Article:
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'This Town': D.C. awaits book's tales of big shots and ultimate insiders

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The picture Mr. Leibovich paints of this company town as sadly self-promoting, with few workhorses and a vast stable of preening if also less-than-spectacular show horses, is as to be expected, according to the reviews. At least if you live here. There is no modest intersection of government, media, and the special-interest lobby in "This Town." Instead, it’s as if the Venn diagram of Washington, which once contained a modest overlapping center between those three worlds, has fallen in on itself, forming one large swarming circle of always-striving inhabitants.

As if to taunt this master class of very important people, Leibovich failed to include an index at the end of his book. But no matter, The Washington Post published an unauthorized version. (Pity the summer interns who spent their weekend on this project.)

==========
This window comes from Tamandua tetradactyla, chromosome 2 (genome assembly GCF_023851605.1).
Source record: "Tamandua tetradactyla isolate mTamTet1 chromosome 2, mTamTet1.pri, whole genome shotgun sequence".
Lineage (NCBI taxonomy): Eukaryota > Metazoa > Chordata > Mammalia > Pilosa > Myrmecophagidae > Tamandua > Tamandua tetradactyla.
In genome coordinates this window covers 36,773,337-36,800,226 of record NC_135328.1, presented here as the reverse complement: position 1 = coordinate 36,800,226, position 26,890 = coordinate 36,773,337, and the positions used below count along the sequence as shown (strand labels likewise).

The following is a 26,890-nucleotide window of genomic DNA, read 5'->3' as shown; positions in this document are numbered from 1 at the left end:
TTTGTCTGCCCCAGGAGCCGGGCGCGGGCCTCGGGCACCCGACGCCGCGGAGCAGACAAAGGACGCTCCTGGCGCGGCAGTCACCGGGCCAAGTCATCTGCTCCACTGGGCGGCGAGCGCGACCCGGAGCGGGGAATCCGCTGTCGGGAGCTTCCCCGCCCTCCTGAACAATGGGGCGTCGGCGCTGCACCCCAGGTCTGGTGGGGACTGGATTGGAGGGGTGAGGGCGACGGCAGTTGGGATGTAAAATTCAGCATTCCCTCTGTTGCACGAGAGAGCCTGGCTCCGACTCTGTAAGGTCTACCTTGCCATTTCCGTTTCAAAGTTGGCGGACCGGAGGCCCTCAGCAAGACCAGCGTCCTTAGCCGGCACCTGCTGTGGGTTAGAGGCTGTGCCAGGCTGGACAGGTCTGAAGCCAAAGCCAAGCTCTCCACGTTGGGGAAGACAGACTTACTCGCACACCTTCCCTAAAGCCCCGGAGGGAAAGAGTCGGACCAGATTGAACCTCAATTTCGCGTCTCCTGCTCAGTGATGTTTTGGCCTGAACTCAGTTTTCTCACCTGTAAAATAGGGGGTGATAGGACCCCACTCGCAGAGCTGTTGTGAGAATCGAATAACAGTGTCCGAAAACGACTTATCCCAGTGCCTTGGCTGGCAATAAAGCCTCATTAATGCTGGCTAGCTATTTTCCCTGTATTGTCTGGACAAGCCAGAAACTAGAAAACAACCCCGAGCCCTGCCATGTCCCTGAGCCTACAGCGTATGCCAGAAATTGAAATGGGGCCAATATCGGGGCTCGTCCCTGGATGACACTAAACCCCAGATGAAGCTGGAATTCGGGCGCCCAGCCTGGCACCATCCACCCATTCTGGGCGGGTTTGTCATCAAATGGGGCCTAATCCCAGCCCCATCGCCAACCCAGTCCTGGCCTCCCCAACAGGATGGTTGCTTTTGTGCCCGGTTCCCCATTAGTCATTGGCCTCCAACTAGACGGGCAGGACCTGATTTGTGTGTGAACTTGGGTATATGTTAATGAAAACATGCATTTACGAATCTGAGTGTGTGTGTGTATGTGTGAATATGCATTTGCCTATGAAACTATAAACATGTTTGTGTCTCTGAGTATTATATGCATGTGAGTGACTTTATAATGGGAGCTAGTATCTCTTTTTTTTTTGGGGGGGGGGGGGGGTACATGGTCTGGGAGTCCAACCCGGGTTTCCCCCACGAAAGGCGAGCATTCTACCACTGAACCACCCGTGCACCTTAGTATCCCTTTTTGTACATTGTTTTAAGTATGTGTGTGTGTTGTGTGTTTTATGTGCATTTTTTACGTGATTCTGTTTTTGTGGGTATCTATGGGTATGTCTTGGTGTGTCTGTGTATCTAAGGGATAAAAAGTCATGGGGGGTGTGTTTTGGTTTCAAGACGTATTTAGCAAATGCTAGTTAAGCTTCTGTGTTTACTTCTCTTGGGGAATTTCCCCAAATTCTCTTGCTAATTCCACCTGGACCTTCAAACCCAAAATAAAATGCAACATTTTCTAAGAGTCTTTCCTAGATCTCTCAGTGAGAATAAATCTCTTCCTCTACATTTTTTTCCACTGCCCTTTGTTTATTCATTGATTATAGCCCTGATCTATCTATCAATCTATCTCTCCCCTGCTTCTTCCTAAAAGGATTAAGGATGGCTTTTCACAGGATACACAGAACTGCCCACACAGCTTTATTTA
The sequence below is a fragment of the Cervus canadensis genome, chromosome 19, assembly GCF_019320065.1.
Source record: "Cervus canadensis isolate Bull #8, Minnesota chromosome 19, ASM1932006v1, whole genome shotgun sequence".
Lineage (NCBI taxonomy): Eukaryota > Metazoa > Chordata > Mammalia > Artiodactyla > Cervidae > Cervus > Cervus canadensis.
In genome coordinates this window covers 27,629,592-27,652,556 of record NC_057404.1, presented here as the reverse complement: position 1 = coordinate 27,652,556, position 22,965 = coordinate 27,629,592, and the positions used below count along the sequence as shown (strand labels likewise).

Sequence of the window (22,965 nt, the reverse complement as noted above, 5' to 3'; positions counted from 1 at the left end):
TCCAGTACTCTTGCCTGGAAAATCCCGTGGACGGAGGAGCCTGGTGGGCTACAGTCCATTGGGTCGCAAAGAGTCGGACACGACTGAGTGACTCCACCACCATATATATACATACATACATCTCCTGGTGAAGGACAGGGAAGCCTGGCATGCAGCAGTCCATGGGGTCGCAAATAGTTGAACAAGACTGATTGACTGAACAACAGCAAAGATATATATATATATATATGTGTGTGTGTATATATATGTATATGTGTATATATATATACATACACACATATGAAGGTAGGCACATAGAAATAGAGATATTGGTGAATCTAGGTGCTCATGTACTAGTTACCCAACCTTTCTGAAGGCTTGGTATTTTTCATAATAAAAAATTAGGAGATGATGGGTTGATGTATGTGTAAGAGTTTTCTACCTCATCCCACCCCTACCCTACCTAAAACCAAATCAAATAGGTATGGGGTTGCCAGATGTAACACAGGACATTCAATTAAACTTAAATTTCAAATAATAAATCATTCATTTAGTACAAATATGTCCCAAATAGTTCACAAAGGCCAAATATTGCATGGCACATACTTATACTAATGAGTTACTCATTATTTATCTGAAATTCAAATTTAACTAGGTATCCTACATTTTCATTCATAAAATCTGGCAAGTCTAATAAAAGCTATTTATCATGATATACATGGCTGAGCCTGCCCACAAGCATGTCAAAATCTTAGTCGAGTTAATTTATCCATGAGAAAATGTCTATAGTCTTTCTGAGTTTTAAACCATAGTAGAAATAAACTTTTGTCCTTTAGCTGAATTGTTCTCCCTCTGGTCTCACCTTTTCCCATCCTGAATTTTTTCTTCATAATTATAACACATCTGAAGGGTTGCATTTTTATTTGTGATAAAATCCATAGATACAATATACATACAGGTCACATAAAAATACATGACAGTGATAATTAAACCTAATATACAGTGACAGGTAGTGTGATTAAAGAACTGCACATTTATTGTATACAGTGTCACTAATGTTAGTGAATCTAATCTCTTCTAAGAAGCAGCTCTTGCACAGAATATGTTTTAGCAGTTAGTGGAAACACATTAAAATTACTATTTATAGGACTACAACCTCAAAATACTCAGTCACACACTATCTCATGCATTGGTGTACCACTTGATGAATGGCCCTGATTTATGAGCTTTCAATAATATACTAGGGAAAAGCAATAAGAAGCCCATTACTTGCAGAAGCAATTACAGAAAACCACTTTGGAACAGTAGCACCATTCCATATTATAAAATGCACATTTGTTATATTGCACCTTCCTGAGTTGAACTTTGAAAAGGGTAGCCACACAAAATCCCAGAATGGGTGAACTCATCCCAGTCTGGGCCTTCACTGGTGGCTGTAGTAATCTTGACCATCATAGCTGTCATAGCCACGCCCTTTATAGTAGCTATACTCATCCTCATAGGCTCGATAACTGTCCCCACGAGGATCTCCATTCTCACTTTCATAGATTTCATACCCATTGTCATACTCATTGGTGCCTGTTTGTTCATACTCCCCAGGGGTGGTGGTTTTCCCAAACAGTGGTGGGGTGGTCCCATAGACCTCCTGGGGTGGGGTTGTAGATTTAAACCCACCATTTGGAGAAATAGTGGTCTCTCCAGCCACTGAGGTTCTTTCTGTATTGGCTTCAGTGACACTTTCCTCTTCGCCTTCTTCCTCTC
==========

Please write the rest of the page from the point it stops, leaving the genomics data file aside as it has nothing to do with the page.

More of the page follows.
So who is targeted? Will the rendering of them be devastating? Literary blows too damning to endure? Which subjects will be forced to flee to flyover territory?

Most of those chronicled are probably no-names to the vast majority of Americans outside the Beltway. They include: party-thrower and -goer and media-relations guru Tammy Haddad, super lawyer Bob Barnett, and a young congressional aide named Kurt Bardella. These folks are cogs, Leibovich suggests, with personal agendas that barely, maybe never, touch on the public interest.

Then there are the boldfaced names, weighing in on other boldfaced names – often in a fashion that makes them all seem a wee bit smaller. As a headline on the Fox News website puts it: "Book: Harry Reid Says John Kerry Has No Friends."

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